Gaudi’s original design calls for a total of eighteen spires, representing in ascending order of height the Twelve Apostles, the four Evangelists, the Virgin Mary and, tallest of all, Jesus Christ. Eight spires have been built as of 2010, corresponding to four apostles at the Nativity facade and four apostles at the Passion facade.
According to the 2005 Works Report of the project’s official website, drawings signed by Gaudi and recently found in the Municipal Archives, indicate that the spire of the Virgin was in fact intended by Gaudi to be shorter than those of the evangelists. The spire height will follow Gaudi’s intention, which according to the Works Report will work with the existing foundation.
The Evangelists’ spires will be surmounted by sculptures of their traditional symbols: a bull (Saint Luke), a winged man (Saint Matthew), an eagle (Saint John), and a lion (Saint Mark). The central spire of Jesus Christ is to be surmounted by a giant cross; the spire’s total height (170 metres (560 ft)) will be one metre less than that of Montjuic hill in Barcelona as Gaudi believed that his creation should not surpass God’s. The lower spires are surmounted by communion hosts with sheaves of wheat and chalices with bunches of grapes, representing the Eucharist.
The completion of the spires will make Sagrada Familia the tallest church building in the world.
The Church will have three grand facades: the Nativity facade to the East, the Passion facade to the West, and the Glory facade to the South (yet to be completed). The Nativity Facade was built before work was interrupted in 1935 and bears the most direct Gaudi influence. The Passion facade is especially striking for its spare, gaunt, tormented characters, including emaciated figures of Christ being scourged at the pillar; and Christ on the Cross. These controversial designs are the work of Josep Maria Subirachs. The Glory facade, on which construction began in 2002, will be the largest and most monumental of the three and will represent one’s ascension to God. It will also depict various scenes such as Hell, Purgatory, and will include elements such as the Seven Deadly Sins and the Seven Heavenly Virtues.
Constructed between 1894 and 1930, the Nativity facade was the first facade to be completed. Dedicated to the birth of Jesus, it is decorated with scenes reminiscent of elements of life. Characteristic of Gaudi’s naturalistic style, the sculptures are ornately arranged and decorated with scenes and images from nature, each a symbol in their own manner. For instance, the three porticos are separated by two large columns, and at the base of each lies a turtle or a tortoise (one to represent the land and the other the sea; each are symbols of time as something set in stone and unchangeable). In contrast to the figures of turtles and their symbolism, two chameleons can be found at either side of the facade, and are symbolic of change.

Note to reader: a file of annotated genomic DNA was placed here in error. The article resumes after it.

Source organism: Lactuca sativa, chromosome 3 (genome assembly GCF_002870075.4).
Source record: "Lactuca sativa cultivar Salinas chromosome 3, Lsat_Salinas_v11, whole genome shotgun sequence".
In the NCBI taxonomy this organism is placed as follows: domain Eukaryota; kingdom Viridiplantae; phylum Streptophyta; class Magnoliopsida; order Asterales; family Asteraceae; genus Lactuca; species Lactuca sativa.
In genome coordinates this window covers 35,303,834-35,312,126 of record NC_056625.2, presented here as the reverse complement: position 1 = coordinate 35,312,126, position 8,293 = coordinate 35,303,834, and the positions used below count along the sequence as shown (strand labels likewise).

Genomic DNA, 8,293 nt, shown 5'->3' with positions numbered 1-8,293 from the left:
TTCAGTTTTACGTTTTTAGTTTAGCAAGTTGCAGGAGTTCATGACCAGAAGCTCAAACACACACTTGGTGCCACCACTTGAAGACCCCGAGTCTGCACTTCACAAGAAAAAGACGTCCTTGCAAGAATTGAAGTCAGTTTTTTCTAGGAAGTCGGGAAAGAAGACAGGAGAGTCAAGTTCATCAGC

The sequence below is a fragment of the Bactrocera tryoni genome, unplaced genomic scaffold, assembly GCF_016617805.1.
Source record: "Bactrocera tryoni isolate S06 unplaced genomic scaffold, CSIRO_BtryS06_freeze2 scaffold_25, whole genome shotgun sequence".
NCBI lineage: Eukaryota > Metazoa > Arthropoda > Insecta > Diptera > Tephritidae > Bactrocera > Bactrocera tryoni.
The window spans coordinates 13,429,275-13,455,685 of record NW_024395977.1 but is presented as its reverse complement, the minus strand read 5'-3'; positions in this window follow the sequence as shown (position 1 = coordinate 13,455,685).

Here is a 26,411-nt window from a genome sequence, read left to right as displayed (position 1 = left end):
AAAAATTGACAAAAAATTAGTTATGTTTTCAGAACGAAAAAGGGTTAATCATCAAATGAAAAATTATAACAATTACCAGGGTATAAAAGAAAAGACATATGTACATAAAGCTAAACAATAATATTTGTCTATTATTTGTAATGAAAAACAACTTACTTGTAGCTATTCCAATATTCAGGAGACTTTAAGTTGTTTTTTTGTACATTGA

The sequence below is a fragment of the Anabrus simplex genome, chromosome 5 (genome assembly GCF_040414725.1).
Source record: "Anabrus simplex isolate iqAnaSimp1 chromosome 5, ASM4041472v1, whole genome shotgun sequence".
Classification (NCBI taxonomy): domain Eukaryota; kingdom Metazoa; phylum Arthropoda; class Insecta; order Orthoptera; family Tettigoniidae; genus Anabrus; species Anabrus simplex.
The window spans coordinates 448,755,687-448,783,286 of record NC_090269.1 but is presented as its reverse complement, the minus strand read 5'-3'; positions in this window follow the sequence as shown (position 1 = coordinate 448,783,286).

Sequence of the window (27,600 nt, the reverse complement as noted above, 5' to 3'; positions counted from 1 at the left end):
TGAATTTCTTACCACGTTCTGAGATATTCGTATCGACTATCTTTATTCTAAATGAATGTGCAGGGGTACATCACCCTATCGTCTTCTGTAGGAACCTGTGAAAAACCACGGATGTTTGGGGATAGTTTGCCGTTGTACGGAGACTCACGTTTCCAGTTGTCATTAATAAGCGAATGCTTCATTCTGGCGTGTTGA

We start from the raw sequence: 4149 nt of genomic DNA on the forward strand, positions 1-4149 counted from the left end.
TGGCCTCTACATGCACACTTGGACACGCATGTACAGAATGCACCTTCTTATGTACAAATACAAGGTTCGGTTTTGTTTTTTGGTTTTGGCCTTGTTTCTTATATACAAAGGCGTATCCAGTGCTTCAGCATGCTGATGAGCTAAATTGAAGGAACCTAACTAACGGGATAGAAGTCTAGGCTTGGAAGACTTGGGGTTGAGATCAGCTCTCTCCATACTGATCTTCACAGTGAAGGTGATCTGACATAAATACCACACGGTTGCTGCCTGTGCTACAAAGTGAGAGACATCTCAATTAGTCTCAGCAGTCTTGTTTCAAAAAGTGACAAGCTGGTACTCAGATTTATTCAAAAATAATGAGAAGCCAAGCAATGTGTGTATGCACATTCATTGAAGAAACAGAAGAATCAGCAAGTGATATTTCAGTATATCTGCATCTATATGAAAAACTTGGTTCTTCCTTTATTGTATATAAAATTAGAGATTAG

The facade faces the rising sun to the northeast, a symbol for the birth of Christ. It is divided into three porticos, each of which represents a theological virtue (Hope, Faith and Charity). The Tree of Life rises above the door of Jesus in the portico of Charity. Four towers complete the facade and are each dedicated to a Saint (Matthias the Apostle, Saint Barnabas, Jude the Apostle, and Simon the Zealot).
Originally, Gaudi intended for this facade to be polychromed, for each archivolt to be painted with a wide array of colours. He wanted every statue and figure to be painted. In this way the figures of humans would appear as much alive as the figures of plants and animals.
Gaudi chose this facade to embody the structure and decoration of the whole church. He was well aware that he would not finish the church and that he would need to set an artistic and architectural example for others to follow. He also chose for this facade to be the first on which to begin construction and for it to be, in his opinion, the most attractive and accessible to the public. He believed that if he had begun construction with the Passion Facade, one that would be hard and bare (as if made of bones), before the Nativity Facade, people would have withdrawn at the sight of it.
In contrast to the highly decorated Nativity Facade, the Passion Facade is austere, plain and simple, with ample bare stone, and is carved with harsh straight lines to resemble a skeleton if it were reduced to only bone. Dedicated to the Passion of Christ, the suffering of Jesus during his crucifixion, the facade was intended to portray the sins of man. Construction began in 1954, following the drawings and instructions left by Gaudi for future architects and sculptors. The towers were completed in 1976, and in 1987 a team of sculptors, headed by Josep Maria Subirachs, began work sculpting the various scenes and details of the facade. They aimed to give a rigid, angular form to provoke a dramatic effect. Gaudi intended for this facade to strike fear into the onlooker. He wanted to “break” arcs and “cut” columns, and to use the effect of chiaroscuro (dark angular shadows contrasted by harsh rigid light) to further show the severity and brutality of Christ’s sacrifice.
Facing the setting sun, indicative and symbolic of the death of Christ, the Passion Facade is supported by six large and inclined columns, designed to resemble sequoia trunks. Above there is a pyramidal pediment, made up of eighteen bone-shaped columns, which culminate in a large cross with a crown of thorns. Each of the four towers is dedicated to an apostle (James, Thomas, Philip, or Bartholomew) and, like the Nativity Facade, there are three porticos, each representing the theological virtues, though in a much different light.